Active surveillance has been designed to address the “overtreatment” side of the justifiable double criticism of “overdiagnosis and overtreatment” of low-risk prostate cancer. Considering its real potential, AS is currently underutilized as a management option in men with favorable risk prostate cancer.

Acceptance of AS is increasing, but participation begins at a low level. Practice patterns for choice of initial therapy for men with localized prostate cancer was addressed by Drs. Cooperberg et al. (J Clin Onco. 2010 Mar).

Their survey covered 11,892 men in 36 clinical sites followed in the CaPSURE registry.
Results:  6.8% elected surveillance, 49.9% prostatectomy, 11.6% external-beam radiation, 13.3% brachytherapy, and 4.0% cryotherapy.

“Treatment patterns vary markedly across clinical sites, and this variation is not explained by case-mix variability or known patient factors.”

In the 2012 National Institutes of Health conference on Active Surveillance it was estimated that, of the 100,000 men yearly diagnosed with low-risk prostate cancer who were eligible for AS only, 10% would choose this option. (Ganz, Ann Int Med. 2012 April)

A current report, “Contemporary Use of Initial Active Surveillance Among Men in Michigan with Low-risk Prostate Cancer” (Womble, Eur Oncol. Jan 2015) noted that the historical rate of acceptance of AS was between 4 and 20%.

In their study of 682 men from 17 community practices 49% underwent initial AS, but, echoing Cooperberg, the authors found, “Use of initial surveillance varied widely across practices (27% – 80%; p = 0.005), even after accounting for difference in patient characteristics.”

Dr. Dall’Era (Curr Opin Urol. 2015 May) in discussing “Patient and disease factors affecting choice and adherence to active surveillance” spoke to the essence of this issue: “Treatment decisions for prostate cancer are strongly associated with physician recommendations, and a high quality relationship between the patient and his health care system is critical to successful active surveillance.”

Dr. Ballentine Carter, James Buchanan Brady Urological Institute, Johns Hopkins University School of Medicine is a dedicated proponent, writer, and researcher regarding AS.  He has thoughtfully addressed “The disconnect between evidence and practice with respect to management of favorable risk prostate cancer [that] has resulted in overtreatment.”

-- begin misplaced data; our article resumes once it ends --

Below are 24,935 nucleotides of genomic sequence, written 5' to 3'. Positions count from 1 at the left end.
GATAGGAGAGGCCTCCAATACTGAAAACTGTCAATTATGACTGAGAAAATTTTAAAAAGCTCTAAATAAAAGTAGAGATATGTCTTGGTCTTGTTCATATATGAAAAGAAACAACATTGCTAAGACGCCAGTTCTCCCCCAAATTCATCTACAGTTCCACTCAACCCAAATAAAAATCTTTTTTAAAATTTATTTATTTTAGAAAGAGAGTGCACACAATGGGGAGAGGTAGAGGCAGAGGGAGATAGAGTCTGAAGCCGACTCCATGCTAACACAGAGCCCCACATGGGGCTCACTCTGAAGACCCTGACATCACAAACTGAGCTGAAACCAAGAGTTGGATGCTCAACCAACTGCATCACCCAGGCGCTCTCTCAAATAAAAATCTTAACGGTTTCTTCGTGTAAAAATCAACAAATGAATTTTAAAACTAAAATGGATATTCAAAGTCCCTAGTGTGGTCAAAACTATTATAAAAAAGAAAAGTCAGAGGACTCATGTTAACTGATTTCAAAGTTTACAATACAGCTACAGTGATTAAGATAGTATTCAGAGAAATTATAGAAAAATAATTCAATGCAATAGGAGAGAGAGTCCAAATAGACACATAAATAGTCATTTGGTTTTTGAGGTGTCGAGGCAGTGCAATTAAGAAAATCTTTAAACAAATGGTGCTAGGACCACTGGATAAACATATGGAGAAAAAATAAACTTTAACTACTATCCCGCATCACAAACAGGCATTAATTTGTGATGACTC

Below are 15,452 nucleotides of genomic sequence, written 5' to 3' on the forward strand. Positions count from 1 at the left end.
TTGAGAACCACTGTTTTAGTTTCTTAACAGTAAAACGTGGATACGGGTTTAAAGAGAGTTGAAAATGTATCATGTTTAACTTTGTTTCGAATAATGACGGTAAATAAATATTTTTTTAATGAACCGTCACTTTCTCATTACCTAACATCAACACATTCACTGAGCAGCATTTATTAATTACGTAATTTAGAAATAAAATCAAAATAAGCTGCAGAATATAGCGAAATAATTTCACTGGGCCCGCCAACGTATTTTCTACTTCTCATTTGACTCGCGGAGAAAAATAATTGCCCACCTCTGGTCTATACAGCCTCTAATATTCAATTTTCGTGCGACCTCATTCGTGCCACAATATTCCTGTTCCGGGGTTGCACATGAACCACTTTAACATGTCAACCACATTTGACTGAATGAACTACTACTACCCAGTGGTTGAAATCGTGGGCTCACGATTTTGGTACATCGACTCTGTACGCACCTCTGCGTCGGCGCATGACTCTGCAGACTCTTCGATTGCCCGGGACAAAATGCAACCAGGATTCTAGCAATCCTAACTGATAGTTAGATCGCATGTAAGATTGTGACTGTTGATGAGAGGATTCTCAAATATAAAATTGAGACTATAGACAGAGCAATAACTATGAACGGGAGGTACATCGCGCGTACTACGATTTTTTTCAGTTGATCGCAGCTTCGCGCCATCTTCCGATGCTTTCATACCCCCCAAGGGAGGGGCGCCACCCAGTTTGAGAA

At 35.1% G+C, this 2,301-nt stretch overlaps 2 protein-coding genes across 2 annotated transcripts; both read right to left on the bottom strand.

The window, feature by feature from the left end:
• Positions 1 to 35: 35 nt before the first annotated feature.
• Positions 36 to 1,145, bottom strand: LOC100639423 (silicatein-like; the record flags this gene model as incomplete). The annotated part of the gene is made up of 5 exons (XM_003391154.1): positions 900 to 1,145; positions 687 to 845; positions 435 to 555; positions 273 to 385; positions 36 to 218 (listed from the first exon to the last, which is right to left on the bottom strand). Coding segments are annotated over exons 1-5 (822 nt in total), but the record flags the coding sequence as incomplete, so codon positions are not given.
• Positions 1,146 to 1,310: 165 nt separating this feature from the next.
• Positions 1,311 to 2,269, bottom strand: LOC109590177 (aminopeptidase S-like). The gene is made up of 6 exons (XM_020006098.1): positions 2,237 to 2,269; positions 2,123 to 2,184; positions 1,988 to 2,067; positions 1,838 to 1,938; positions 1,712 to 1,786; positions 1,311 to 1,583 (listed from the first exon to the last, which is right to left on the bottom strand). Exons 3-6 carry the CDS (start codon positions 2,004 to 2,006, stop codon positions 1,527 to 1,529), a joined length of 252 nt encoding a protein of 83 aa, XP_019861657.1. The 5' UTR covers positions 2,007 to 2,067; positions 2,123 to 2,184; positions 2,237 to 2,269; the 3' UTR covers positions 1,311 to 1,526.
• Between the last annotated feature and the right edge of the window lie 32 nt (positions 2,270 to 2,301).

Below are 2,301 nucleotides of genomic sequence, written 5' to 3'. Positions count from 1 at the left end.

In his article, “Aligning evidence and practice: future research needs to increase utilization of active surveillance for favorable risk prostate cancer”, he cites three areas where improvement may support increased enrollment and provide greater confidence of long-term success to men considering AS.

  1. “Risk Classification”: Even the most strict classification schemes for enrollment undergrade cancers in 20% – 30% of cases leading to early intervention in 2 – 3 years. More accurate classification can result from the use of multiparametric MRI/TRUS targeted biopsies and “genetic profiling of prostate cancer using prostate biopsy tissue.”
    Of interest is his preference for assessing risk by testing for the tumor suppressor, PTEN, as opposed to a currently available genetic profiler (Prolaris), which “did not significantly add to the prediction of prostate cancer death among men with low-grade disease who would be considered for surveillance” (citing Cuzick, British Journal of Cancer. 2012 Feb).

  3. “Protocol Standardization”: The NIH conference on AS noted the variability of AS schemas as an impediment to future research. Carter cites two ongoing programs which harness ‘big’ data to address some of the unanswered questions with regard to active surveillance: “Global Action Plan 3 (GAP3)” and “Prostate Modeling to Identify Surveillance Strategies (PROMISS).”

  5. “Patient Decision Support”:  For making an appropriate decision for his care a patient needs a “clear understanding of risk and benefits of both surveillance and curative intervention.” Bias toward his own treatment modality has been show to enter into a specialist’s recommendation. “Multidisciplinary care may reduce some of this bias,” as can consultations with different specialists in the several treatment modalities. In addition, decision support tools can provide patients with information about “treatment options and improve patient satisfaction with decision making and decrease a patient’s decisional conflict.”

BOTTOM LINE: Active surveillance is currently underused as a management strategy but its acceptance is increasing. Improvements in risk stratification, protocol standardization, and patient decision support may encourage more men with favorable prostate cancer to feel comfortable in accepting this option.

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